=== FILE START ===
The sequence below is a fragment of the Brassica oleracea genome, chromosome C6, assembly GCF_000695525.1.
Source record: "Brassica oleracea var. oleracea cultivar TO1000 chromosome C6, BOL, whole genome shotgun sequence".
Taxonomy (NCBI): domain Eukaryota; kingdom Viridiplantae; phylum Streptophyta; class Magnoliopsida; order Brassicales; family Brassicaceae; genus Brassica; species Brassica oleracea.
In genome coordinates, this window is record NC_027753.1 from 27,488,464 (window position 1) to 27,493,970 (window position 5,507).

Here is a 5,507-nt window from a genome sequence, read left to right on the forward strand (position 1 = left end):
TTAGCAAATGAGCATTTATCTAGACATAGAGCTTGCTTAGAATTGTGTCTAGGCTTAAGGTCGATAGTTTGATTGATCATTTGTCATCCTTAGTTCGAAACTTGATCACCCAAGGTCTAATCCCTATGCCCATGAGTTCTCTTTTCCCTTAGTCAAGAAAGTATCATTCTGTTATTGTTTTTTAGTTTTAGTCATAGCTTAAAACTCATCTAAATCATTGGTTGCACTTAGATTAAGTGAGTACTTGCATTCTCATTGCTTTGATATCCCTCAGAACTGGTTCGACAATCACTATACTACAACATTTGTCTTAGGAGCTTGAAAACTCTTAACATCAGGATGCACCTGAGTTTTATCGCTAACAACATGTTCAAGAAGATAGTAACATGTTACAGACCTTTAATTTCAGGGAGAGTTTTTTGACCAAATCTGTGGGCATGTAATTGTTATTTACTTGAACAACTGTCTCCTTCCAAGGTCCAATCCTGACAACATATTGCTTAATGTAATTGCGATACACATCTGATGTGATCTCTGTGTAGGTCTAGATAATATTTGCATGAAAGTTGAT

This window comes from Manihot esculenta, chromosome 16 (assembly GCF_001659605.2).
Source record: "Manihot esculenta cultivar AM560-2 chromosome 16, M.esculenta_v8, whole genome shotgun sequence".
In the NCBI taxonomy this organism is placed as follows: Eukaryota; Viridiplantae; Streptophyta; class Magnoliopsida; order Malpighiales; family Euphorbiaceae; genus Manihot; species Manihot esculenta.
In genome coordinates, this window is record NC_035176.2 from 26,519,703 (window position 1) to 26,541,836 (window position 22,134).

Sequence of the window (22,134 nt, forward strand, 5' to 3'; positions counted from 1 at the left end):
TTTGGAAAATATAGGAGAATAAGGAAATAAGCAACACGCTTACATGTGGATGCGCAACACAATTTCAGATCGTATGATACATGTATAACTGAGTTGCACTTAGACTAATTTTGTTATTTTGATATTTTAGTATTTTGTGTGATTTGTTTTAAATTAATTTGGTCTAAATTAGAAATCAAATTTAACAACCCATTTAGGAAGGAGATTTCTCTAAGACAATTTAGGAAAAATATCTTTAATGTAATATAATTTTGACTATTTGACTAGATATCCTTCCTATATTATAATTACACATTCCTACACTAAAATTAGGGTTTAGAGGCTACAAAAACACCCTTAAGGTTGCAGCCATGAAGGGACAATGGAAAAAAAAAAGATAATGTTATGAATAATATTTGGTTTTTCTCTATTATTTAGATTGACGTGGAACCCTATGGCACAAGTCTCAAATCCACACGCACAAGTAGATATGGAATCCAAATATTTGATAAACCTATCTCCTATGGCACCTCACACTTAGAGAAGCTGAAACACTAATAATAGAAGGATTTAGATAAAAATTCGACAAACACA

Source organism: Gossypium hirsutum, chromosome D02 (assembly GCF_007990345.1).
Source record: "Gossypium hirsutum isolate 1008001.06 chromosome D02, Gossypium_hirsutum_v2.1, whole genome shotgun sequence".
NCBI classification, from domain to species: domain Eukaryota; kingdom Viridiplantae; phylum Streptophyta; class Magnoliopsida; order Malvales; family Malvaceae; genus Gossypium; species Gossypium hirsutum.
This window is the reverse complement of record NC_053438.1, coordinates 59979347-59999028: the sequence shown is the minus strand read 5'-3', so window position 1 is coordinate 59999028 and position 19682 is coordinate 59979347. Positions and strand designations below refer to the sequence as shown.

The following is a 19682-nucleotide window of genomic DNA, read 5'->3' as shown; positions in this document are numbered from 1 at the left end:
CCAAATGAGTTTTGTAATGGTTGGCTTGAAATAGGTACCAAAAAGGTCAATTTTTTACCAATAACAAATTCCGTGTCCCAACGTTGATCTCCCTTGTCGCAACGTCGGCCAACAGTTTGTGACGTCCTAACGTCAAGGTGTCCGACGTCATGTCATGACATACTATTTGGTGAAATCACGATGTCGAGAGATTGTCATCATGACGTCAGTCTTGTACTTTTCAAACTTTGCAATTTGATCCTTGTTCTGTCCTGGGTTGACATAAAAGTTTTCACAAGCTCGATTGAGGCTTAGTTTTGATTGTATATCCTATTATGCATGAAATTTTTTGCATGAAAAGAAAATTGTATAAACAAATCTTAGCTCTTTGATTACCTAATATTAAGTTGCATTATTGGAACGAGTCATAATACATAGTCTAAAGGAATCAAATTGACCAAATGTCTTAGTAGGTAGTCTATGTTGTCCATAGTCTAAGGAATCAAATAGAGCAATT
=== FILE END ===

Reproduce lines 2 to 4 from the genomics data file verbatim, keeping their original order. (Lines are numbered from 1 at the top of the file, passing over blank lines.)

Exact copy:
Source record: "Brassica oleracea var. oleracea cultivar TO1000 chromosome C6, BOL, whole genome shotgun sequence".
Taxonomy (NCBI): domain Eukaryota; kingdom Viridiplantae; phylum Streptophyta; class Magnoliopsida; order Brassicales; family Brassicaceae; genus Brassica; species Brassica oleracea.
In genome coordinates, this window is record NC_027753.1 from 27,488,464 (window position 1) to 27,493,970 (window position 5,507).